BBspot


Archives
 
BBlog
Happy Thanksgiving and a BBeliever Daily Links - 11/10/11 Daily Links - 11/2/11
BBloopers
Fun at Sea
Football Fans
Great College
Top 11
Top 11 Things Geeks Would Do After Being Rescued from a Mine
PC Weenies
The Neverending Story
Gratuity Not Included
Uptime Downtime
Geek Horoscopes
Random Geek Horoscopes
Classics
How White and Nerdy Are You?
Bush Proposes Faith- Based Firewalls for Government Computers
Microsoft Purchases Evil From Satan
Slashdot Story Generator
Which OS Are You?
Teen Using MySpace to Lure Bands to Los Angeles
The BBook of Geek
Recommended
Fark
[H]ard Folding Team
The Toque
Worth 1000
Joe the Peacock
PC Weenies
Mental Floss
Smashing Games
Free Codecs
SlushFactory
Geek Press
Wil Wheaton
Jonathan Coulton
I-Mockery
Um... Things
Jokes Gallery
Funny Pictures
More Links

Monday, August 9 12:00 AM ET

Language Differences Confuse Internet Communications

By Brian Briggs

New York - A Columbia University study outlined the regional language differences for Internet chat acronyms around the United States.

"Just like people call soda pop, pop or soda or coke, these same differences exist for chat acronyms," said Professor of Linguistics Edward Etym. "Say LOL to a friend in Wisconsin and they'll think you mean Land O' Lakes, while someone in Alabama will think you mean 'Love Our Lord'. OMG may translate to "Oh My God" where you live, but to somebody from Dallas it means "On My Gun."

Often these differences are inconsequential, but sometimes they can lead to embarrassing situations. Like what happened to Tom Chang from Albany, New York, "My boss at headquarters said something funny in a chat session and I typed 'LMAO' for 'laughing my ass off', but apparently in Las Vegas that means 'Let's Make An O-face'. I got fired for that."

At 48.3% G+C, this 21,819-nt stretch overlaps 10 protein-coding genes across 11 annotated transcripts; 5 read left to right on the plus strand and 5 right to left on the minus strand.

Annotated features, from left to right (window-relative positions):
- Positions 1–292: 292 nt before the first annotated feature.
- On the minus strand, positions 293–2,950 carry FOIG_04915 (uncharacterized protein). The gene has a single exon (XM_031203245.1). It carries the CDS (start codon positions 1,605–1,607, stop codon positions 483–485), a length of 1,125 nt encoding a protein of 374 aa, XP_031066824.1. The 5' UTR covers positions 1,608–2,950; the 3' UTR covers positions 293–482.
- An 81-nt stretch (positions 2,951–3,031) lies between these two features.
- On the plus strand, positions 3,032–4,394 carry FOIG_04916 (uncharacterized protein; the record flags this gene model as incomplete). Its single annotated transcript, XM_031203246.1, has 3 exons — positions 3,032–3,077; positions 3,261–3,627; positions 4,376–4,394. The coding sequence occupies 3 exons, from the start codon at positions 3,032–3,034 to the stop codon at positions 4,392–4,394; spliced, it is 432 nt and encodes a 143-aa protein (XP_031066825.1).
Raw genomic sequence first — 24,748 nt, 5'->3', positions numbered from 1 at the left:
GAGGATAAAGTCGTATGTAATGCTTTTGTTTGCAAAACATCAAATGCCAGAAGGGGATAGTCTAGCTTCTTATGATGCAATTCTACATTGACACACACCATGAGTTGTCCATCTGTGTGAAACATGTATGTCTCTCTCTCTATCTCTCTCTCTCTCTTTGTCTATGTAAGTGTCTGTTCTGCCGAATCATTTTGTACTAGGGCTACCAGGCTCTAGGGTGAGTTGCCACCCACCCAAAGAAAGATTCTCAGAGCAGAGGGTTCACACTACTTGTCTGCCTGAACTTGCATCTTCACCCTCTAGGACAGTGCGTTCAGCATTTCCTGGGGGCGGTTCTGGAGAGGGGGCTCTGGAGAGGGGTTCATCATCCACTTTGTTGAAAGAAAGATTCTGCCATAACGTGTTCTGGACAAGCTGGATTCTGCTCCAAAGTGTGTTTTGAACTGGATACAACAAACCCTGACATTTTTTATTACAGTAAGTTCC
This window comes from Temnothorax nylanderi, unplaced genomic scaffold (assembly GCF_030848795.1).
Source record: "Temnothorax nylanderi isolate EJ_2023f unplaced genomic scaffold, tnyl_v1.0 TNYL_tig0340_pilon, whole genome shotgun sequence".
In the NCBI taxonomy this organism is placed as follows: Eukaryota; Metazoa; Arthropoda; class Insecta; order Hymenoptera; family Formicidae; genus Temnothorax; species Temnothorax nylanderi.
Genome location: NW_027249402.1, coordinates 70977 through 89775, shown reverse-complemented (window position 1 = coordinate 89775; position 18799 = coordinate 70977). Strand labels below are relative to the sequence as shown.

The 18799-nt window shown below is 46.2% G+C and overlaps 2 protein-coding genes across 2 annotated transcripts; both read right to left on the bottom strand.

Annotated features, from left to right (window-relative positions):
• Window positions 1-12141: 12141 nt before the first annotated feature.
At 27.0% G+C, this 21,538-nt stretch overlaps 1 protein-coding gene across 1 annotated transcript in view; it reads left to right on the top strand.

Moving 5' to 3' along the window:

Related News

Jakob Nielsen Declares the Letter "C" Unusable

New Punctuation Mark Approved for Use

Spammers Sending Messages from the Future

Etym hopes the study shows the need for a national acronym standards body, so kids all over the country can communicate without confusion.

The language differences are not limited to chat acronyms, but also when referring to the Internet itself. Jennifer Gupta, 13, of Los Angeles, California said, "My cousin from Mississippi came up to stay with us and asked if we had the 'magic wire.' I had no idea what she was talking about. Finally, after using some sign language and a sketch pad, I realized she was asking if we had the Enterweb."

More Tech News

Recommend this Story to a Friend
Previous Story:

For Everything Else...
Next Story:

Trailer Review: Alien Vs. Predator

 
 
RSS Feed Subscribe
Follow on Twitter Follow Us on Twitter
Facebook Fan Us on Facebook
Google Buzz Follow Us on Buzz
Amazon Find the BBook

 

  Politics Contact FAQs
A
D

sharepoint survey web part - make money online

Copyright 1999-2011 by BBspot LLC
BBspot is a tech satire news and geek humor source, and meant to be funny.
If you are easily offended, gullible, or don't have a sense of humor, we suggest you go elsewhere. Those without the geek gene activated should also avoid this site.